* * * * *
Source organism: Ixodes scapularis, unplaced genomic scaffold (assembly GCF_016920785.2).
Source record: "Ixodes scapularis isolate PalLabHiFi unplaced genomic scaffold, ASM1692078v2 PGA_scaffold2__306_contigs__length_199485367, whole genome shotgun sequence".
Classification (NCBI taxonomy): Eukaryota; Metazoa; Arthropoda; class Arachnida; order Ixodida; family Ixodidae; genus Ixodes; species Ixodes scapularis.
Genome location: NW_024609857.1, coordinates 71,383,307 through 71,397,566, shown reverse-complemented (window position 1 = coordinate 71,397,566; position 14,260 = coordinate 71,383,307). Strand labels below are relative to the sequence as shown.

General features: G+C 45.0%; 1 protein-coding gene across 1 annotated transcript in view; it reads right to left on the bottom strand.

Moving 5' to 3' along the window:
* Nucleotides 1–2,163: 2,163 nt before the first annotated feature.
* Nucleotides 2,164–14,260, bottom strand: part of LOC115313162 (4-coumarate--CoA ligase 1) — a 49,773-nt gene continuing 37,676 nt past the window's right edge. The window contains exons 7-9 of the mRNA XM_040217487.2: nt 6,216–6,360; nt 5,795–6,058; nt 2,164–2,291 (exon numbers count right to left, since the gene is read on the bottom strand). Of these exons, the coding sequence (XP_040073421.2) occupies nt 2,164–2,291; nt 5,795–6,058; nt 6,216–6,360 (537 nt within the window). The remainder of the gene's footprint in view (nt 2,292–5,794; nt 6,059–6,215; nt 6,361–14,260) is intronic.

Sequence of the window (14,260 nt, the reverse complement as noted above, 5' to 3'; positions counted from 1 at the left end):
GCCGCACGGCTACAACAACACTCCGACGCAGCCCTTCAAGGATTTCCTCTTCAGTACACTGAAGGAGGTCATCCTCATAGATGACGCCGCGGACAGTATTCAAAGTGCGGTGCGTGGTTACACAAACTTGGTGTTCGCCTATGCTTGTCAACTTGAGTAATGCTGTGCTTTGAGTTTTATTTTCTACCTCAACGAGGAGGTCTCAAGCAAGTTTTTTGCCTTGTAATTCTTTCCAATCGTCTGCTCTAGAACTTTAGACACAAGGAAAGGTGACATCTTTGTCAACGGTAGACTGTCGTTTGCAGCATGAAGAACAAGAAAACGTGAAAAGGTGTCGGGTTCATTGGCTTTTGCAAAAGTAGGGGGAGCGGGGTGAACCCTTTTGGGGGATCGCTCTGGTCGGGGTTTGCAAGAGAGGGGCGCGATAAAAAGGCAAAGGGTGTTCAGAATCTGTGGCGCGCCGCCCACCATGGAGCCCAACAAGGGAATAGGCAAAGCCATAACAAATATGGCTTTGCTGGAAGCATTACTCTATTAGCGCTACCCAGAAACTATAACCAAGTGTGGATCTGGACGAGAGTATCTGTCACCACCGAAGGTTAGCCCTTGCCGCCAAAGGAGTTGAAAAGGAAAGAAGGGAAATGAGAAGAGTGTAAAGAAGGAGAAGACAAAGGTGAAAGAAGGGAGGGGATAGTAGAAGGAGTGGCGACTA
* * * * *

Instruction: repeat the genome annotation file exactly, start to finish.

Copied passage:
Source organism: Ixodes scapularis, unplaced genomic scaffold (assembly GCF_016920785.2).
Source record: "Ixodes scapularis isolate PalLabHiFi unplaced genomic scaffold, ASM1692078v2 PGA_scaffold2__306_contigs__length_199485367, whole genome shotgun sequence".
Classification (NCBI taxonomy): Eukaryota; Metazoa; Arthropoda; class Arachnida; order Ixodida; family Ixodidae; genus Ixodes; species Ixodes scapularis.
Genome location: NW_024609857.1, coordinates 71,383,307 through 71,397,566, shown reverse-complemented (window position 1 = coordinate 71,397,566; position 14,260 = coordinate 71,383,307). Strand labels below are relative to the sequence as shown.

General features: G+C 45.0%; 1 protein-coding gene across 1 annotated transcript in view; it reads right to left on the bottom strand.

Moving 5' to 3' along the window:
* Nucleotides 1–2,163: 2,163 nt before the first annotated feature.
* Nucleotides 2,164–14,260, bottom strand: part of LOC115313162 (4-coumarate--CoA ligase 1) — a 49,773-nt gene continuing 37,676 nt past the window's right edge. The window contains exons 7-9 of the mRNA XM_040217487.2: nt 6,216–6,360; nt 5,795–6,058; nt 2,164–2,291 (exon numbers count right to left, since the gene is read on the bottom strand). Of these exons, the coding sequence (XP_040073421.2) occupies nt 2,164–2,291; nt 5,795–6,058; nt 6,216–6,360 (537 nt within the window). The remainder of the gene's footprint in view (nt 2,292–5,794; nt 6,059–6,215; nt 6,361–14,260) is intronic.

Sequence of the window (14,260 nt, the reverse complement as noted above, 5' to 3'; positions counted from 1 at the left end):
GCCGCACGGCTACAACAACACTCCGACGCAGCCCTTCAAGGATTTCCTCTTCAGTACACTGAAGGAGGTCATCCTCATAGATGACGCCGCGGACAGTATTCAAAGTGCGGTGCGTGGTTACACAAACTTGGTGTTCGCCTATGCTTGTCAACTTGAGTAATGCTGTGCTTTGAGTTTTATTTTCTACCTCAACGAGGAGGTCTCAAGCAAGTTTTTTGCCTTGTAATTCTTTCCAATCGTCTGCTCTAGAACTTTAGACACAAGGAAAGGTGACATCTTTGTCAACGGTAGACTGTCGTTTGCAGCATGAAGAACAAGAAAACGTGAAAAGGTGTCGGGTTCATTGGCTTTTGCAAAAGTAGGGGGAGCGGGGTGAACCCTTTTGGGGGATCGCTCTGGTCGGGGTTTGCAAGAGAGGGGCGCGATAAAAAGGCAAAGGGTGTTCAGAATCTGTGGCGCGCCGCCCACCATGGAGCCCAACAAGGGAATAGGCAAAGCCATAACAAATATGGCTTTGCTGGAAGCATTACTCTATTAGCGCTACCCAGAAACTATAACCAAGTGTGGATCTGGACGAGAGTATCTGTCACCACCGAAGGTTAGCCCTTGCCGCCAAAGGAGTTGAAAAGGAAAGAAGGGAAATGAGAAGAGTGTAAAGAAGGAGAAGACAAAGGTGAAAGAAGGGAGGGGATAGTAGAAGGAGTGGCGACTA